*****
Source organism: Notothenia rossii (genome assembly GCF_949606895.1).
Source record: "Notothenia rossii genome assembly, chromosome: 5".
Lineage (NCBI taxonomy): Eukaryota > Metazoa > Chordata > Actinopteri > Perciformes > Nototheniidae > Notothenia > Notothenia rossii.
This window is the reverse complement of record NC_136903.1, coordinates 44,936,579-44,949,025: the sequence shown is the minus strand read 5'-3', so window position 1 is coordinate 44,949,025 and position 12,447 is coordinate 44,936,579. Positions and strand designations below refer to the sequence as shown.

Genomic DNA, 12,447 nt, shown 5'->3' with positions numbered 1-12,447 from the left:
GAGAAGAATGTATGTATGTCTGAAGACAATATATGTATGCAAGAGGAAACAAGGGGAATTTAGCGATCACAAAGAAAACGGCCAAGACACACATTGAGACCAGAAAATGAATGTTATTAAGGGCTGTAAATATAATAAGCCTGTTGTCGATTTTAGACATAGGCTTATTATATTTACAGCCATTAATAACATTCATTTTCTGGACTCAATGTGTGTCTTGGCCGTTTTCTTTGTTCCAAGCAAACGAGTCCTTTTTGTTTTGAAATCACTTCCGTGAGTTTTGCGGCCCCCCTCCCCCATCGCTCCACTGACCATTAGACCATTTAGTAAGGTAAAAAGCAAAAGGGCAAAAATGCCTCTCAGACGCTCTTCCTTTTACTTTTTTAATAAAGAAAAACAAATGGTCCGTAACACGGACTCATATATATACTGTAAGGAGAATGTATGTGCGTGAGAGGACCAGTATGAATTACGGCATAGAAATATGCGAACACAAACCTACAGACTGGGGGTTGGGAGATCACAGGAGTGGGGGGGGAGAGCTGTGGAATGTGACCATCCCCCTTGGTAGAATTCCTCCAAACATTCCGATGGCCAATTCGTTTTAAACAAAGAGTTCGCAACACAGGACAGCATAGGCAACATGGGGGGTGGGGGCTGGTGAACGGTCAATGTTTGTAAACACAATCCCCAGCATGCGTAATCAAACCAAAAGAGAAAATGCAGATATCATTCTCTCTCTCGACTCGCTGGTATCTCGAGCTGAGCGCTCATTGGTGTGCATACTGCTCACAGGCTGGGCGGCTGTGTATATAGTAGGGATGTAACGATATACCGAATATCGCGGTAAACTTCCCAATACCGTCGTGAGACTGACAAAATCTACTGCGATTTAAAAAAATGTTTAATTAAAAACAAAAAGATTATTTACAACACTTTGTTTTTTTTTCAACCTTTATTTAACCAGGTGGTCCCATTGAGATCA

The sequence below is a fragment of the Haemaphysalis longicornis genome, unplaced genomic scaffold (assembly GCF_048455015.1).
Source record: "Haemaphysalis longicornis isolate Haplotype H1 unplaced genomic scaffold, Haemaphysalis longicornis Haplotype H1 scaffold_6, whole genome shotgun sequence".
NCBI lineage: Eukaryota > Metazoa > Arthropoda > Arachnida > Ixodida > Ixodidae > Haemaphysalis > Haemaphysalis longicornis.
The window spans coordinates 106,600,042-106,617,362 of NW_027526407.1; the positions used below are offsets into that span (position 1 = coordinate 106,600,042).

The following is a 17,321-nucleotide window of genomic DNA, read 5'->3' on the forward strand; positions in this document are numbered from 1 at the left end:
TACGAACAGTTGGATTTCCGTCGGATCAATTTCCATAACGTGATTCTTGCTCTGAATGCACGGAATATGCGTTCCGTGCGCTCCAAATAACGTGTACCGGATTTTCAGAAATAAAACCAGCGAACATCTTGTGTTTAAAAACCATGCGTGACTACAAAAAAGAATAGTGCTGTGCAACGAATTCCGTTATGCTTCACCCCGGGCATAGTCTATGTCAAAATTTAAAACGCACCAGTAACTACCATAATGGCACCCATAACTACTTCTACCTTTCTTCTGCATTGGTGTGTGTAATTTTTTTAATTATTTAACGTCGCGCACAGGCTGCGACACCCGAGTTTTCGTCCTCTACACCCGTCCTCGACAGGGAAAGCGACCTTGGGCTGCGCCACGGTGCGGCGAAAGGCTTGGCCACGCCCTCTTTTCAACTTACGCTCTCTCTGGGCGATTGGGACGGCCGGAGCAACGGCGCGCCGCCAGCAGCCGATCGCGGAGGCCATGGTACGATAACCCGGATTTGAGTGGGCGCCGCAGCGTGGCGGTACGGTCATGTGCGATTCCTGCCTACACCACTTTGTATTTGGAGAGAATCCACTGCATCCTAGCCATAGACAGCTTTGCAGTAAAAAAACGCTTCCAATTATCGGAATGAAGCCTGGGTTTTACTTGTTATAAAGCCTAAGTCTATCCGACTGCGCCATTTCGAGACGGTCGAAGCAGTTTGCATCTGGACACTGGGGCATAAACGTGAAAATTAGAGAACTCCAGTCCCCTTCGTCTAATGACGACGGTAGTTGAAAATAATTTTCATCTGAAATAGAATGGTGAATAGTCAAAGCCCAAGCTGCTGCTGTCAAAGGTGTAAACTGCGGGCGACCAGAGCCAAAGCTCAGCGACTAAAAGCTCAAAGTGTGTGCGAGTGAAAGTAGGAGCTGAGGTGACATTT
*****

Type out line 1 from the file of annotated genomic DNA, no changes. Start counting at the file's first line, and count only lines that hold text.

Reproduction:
Source organism: Notothenia rossii (genome assembly GCF_949606895.1).